Elimination Diets & Breastfeeding
Today’s Bounce Back topic is brought to you by the Misdirected Googlers who erroneously end up at my blog after searching for “list of foods can’t eat while breastfeeding” or “is it safe to eat (insert some junk food I ate a lot of while pregnant) while breastfeeding.”
The answer to that last question is almost always yes. A nursing mother’s list of dietary don’ts is much smaller than the pregnancy list — in fact, other than excessive mercury, caffeine and alcohol, you really can eat and drink ANYTHING you want. YAY! And while we all probably know someone who put herself on a strict elimination diet while breastfeeding in an attempt to isolate food allergies or sensitivities in her newborn, the truth is that this is thankfully very rare. Most babies have no problem with anything related to mom’s diet, and even if they DO, it’s a short-lived, temporary bout of fussiness and does NOT require you to swear off whatever category of food you ate for dinner after one long night of fussiness and gas and spitting up.
I had nights like this, though: when Noah was brand-new I noticed that he became very irritable and gassy and urp-y after I drank a few glasses of orange juice. (That was me trying to be all healthy.) He didn’t sleep a wink that night. Ezra had a similar experience after my mother-in-law made the most bracing, acidic tomato soup I have ever tried to choke down in my life. I ate just enough to be polite and we both suffered for it that night.
But neither of my babies actually had any type of allergy or REAL sensitivity to orange juice or tomatoes or even acidic foods in general. It was more of a first-time fluke when they were very tiny. I thought, with Noah, that even one instance of a possible food problem meant I needed to swear off of it completely, so I did. By the time I had Ezra, I knew better and went on to enjoy lots of spicy or acidic foods later on, once his tummy was a bit more mature.
I knew better the second time because I read this article from kellymom.com about the difference between an allergy, a sensitivity and a total false alarm. And also this one, about the (incredibly persistent) idea that a baby’s gas always stems from What Mom Ate. It doesn’t! It just flat-out doesn’t.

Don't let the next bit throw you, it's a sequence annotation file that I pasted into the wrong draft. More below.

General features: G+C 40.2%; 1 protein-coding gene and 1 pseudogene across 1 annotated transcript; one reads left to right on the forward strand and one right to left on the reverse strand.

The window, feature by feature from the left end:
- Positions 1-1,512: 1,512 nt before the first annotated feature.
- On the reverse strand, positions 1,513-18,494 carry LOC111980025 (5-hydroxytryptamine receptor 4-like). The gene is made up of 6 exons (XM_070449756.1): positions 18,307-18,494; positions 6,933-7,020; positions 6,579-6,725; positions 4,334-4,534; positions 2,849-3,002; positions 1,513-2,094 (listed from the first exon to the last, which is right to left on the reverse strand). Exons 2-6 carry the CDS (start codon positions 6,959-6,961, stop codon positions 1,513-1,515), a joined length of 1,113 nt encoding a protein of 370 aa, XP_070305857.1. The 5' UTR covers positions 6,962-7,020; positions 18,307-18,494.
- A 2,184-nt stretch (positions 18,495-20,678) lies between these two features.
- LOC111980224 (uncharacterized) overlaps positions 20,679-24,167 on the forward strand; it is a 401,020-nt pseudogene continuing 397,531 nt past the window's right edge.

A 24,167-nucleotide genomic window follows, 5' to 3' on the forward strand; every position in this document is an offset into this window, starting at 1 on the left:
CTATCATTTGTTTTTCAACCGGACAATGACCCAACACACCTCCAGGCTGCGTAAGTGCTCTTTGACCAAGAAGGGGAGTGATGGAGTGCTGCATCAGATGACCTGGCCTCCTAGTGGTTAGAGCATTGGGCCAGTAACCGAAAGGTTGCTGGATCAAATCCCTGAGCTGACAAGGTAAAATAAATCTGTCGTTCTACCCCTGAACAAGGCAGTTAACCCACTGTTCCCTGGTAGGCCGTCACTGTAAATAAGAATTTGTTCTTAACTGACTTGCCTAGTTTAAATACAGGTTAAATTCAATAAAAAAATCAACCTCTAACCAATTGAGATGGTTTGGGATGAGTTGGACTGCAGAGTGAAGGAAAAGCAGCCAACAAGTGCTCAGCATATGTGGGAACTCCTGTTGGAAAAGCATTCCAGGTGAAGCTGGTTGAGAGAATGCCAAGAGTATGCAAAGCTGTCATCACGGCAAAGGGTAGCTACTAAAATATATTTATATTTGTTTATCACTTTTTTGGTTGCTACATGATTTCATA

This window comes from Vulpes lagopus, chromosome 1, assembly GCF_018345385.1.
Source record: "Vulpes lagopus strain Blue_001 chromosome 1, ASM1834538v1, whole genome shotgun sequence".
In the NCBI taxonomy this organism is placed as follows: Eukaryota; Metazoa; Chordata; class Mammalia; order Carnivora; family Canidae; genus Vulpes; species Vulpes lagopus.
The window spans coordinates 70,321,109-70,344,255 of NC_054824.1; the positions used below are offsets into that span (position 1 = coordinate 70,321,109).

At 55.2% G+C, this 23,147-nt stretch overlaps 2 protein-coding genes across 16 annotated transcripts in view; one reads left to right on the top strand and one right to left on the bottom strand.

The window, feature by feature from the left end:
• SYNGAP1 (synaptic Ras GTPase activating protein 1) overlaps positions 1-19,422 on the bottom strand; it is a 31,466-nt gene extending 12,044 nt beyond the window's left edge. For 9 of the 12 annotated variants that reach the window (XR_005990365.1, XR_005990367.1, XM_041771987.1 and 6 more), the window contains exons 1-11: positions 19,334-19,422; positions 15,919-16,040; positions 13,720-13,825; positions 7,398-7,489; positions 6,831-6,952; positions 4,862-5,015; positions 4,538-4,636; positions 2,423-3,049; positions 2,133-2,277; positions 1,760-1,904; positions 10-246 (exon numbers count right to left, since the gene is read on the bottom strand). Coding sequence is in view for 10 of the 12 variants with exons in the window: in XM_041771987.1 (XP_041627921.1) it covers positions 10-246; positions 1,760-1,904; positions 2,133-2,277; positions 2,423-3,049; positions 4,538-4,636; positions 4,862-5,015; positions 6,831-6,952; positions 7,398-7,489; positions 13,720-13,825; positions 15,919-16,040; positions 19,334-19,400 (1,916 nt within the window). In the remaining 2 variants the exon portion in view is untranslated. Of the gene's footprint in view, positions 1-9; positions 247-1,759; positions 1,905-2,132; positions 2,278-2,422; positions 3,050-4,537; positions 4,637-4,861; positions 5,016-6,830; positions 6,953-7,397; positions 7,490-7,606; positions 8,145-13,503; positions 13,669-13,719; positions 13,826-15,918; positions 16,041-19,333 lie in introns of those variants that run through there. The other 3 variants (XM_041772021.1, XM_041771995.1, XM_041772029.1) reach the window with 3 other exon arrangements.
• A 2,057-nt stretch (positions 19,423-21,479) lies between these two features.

All of this is to mostly just say: DON’T PANIC. Don’t rush to blame a fussy baby on yourself and a late-night indulgence of some chips and salsa. And don’t immediately think you need to choose between breastfeeding and a severely limited diet because of a seemingly-connected bad reaction really early on. MOST babies are just fine with everything you eat. And of the ones that aren’t, MOST babies will very quickly outgrow their sensitivities.
A “sensitivity” to something in your diet usually entails excessive spit-up, colic (hours and hours of unexplained crying), rashes, and nasal/sinus congestion. If the symptoms don’t seem to go away on their own, eliminating suspect foods can help, although kellymom recommends reintroducing the foods back into your diet after a few weeks or months (depending on *how bad* that initial reaction was). Many mothers find that a little digestive maturity on the part of their baby and maybe a little more moderation from them usually solves the problem on its own.
Now, if it’s an actual allergy, generally you’ll know, because it’s a LOT more than plain old fussiness and gas: you’ll see things like a rash, hives, eczema, sore bottom, dry skin, wheezing or asthma, congestion or cold-like symptoms, red, itchy eyes; ear infections, irritability, fussiness, colic, intestinal upsets, vomiting, constipation and/or diarrhea, or green stools with mucus or blood. Awesome. Dairy products are the most common allergic culprits, and anything that you or a family member are also allergic to, but still are rare.
So if you’re new to breastfeeding, don’t feel like you need to treat cow’s milk like the new peanuts and swear off it “just to be safe.” (And yes, I met a mother who did exactly that and basically eliminated everything that she’d heard kids might be allergic to [milk, eggs, nuts, soy, etc.] while nursing. No, there was no extensive history of food allergies in her family, she was just sort of crazy.)
If you still think there’s a problem, be sure to read EVERY WORD of the kellymom article, because it’s really helpful, particularly if you’re trying to figure out just what you need to eliminate. (For example: milk protein sensitivities are not lactose intolerance, though it’s a common misconception that switching to a lactose-free milk will solve the problem.) Even if you haven’t noticed any problems with your baby, it’ll provide good ammunition for the first time someone tries to chide you in public for eating spicy foods with an extra helping of garlic.
Published April 13, 2010. Last updated October 29, 2017.